Poker Tips Applicable To Trading From Pro Player Annie Duke ~ market folly

Wednesday, October 21, 2009

Poker Tips Applicable To Trading From Pro Player Annie Duke

The following is a guest post from

"I find that Annie Duke’s tips on poker are directly applicable to trading.

Skills needed to be a good poker player (trader)
-grasp of math, probability, and game theory
-have to have “a lot of heart.” The ability to understand not only what the right play is, but to follow through with it (when you have a good trading setup, GO FOR IT)
-what separates the good from the great, is that the good know the right answer, but they don’t follow through with it
-it’s not about winning right now, but making the right decision to win in the long-run (process over specific outcome)
-be a very good reader of people and bet pattern analyzer (read what the market is discounting)

What makes a successful poker player
-someone who manages their money really well (use rational position sizes and cut losses)
-bankroll requirement for certain game (asset size), how much you can risk in a certain game (position size)
-someone who has a lot of control over the emotional aspect of the game
-poker players lose a lot because there is variance to the game. Being able to emotional handle the losses and to not allow those to affect your play going forward is KEY (don’t get emotional over losses and then try to gamble/over-trade your way back to break-even)
-there are lots of players out there who have more talent in their pinky than my whole entire body, but they’re broke and I’m not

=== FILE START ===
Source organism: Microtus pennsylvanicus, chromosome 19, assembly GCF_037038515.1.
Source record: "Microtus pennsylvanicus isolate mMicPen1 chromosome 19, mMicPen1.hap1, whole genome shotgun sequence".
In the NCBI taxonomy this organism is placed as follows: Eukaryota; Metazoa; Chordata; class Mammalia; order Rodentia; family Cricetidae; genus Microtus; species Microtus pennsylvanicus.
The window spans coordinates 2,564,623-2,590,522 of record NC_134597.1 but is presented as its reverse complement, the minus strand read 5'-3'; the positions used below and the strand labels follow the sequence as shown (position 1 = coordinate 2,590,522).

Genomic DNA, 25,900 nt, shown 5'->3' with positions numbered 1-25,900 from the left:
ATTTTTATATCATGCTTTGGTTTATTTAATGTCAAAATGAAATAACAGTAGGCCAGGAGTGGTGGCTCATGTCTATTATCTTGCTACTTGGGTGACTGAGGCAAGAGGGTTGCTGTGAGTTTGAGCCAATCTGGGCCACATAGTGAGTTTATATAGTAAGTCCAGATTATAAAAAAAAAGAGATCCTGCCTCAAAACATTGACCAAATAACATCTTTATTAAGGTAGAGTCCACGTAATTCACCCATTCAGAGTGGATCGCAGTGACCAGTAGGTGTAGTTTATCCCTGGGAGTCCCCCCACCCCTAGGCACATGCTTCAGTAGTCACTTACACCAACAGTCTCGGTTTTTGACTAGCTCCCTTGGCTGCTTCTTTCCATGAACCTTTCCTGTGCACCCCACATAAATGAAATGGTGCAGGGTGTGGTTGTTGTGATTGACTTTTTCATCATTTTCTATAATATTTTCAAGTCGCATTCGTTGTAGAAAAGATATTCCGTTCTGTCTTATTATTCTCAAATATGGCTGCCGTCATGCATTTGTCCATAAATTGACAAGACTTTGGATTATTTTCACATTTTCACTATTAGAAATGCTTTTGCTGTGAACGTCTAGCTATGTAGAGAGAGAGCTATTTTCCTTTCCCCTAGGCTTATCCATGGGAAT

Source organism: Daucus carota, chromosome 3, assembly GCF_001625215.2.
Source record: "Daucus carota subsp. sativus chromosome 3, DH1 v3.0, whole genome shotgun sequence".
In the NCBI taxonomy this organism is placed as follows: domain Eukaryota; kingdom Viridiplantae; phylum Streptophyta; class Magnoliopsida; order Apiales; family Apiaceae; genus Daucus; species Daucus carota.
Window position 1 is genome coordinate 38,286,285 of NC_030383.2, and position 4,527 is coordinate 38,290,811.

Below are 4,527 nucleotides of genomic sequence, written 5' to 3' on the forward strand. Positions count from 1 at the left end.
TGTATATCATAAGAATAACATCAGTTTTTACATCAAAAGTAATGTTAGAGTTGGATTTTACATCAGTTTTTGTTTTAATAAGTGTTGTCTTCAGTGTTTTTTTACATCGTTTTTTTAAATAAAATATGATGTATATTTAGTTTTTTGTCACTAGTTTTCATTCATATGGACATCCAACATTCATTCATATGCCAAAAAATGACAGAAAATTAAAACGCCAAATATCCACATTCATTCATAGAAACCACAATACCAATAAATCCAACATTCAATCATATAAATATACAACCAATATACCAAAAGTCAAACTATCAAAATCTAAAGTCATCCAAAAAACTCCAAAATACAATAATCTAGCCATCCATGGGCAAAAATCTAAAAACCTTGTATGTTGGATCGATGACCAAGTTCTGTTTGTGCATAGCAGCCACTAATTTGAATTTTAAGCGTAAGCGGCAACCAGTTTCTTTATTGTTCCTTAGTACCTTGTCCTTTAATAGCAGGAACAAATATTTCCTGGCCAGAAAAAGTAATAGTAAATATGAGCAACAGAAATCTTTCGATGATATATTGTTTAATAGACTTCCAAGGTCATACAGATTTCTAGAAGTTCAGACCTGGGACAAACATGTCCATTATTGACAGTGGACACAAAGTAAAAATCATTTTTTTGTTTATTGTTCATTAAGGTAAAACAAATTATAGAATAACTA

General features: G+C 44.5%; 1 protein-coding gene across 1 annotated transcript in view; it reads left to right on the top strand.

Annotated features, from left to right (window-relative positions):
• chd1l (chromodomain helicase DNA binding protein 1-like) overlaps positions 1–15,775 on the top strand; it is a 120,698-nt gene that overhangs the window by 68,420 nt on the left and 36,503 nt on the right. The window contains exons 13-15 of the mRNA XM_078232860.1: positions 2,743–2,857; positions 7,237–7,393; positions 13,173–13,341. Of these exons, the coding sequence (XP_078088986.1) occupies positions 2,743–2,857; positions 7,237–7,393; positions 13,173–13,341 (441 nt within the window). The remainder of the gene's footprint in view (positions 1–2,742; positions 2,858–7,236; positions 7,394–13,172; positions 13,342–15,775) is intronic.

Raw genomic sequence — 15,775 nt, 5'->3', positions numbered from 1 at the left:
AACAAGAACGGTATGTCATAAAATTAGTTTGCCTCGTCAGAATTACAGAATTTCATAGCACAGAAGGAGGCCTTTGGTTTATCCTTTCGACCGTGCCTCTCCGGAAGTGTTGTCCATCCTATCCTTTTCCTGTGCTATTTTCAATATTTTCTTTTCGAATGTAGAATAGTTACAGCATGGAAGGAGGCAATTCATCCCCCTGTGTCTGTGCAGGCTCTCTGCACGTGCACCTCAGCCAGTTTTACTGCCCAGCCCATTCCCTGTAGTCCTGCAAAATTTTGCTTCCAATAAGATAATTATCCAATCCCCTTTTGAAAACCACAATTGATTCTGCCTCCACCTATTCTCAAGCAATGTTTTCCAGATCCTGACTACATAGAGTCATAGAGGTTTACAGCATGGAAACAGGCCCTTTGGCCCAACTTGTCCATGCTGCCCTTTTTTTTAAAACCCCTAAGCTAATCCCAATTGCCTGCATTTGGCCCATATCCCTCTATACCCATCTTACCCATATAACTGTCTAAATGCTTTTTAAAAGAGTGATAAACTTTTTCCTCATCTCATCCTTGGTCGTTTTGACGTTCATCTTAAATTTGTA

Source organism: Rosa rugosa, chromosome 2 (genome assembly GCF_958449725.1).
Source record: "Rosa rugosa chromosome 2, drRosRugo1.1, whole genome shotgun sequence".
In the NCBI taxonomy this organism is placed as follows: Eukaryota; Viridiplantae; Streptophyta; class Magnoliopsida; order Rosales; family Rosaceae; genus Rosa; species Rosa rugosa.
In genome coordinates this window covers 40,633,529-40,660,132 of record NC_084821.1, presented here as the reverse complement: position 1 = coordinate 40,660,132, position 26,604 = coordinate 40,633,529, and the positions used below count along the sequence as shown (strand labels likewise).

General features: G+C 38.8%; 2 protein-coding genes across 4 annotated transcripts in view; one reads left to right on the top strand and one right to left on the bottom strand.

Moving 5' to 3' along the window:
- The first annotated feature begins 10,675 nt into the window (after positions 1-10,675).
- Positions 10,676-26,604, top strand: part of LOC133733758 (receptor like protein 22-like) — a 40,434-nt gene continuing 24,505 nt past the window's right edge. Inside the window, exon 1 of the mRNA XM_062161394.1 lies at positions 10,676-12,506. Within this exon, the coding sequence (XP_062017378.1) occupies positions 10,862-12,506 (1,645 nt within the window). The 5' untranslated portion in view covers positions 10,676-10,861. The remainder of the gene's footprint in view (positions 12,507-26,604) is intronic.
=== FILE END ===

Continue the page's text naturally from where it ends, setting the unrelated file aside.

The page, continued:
-you work with the skills that you have and recognize the games you should be playing in (what stocks and sectors do you know? what’s your circle of competence)
-don’t play in games where other players are better than you, which is ego-driven (trading sectors and stocks you don’t know)
-manage your money well and manage your emotions well will make you successful

-no-one wants to hear you moan. what productive thing is coming out of moaning? do something constructive. analyze your hand (trade), should I have been involved in first place? don’t focus on the one piece of bad variance (bad luck)
-don’t get emotionally invested on anything at the table (be rational in trading decisions)
-you take what the opponent has done in the past hands. are they conservative? are they wild? how have they bet good/bad hands? how did they behave? constantly update that based on what they do (look for patterns in the market after news)
-come up with best strategy to efficiently and precisely take someone’s chips. she is always willing to flirt with someone on the table (just win baby. making money is the only goal)

Annie Duke Big Think Videos


Thanks to for the great post as there are definitely a ton of parallels between poker and financial markets and you can often apply methodologies to either. And, as we've covered before on the blog, hedge fund manager David Einhorn of Greenlight Capital is a poker player and has competed in the World Series of Poker.

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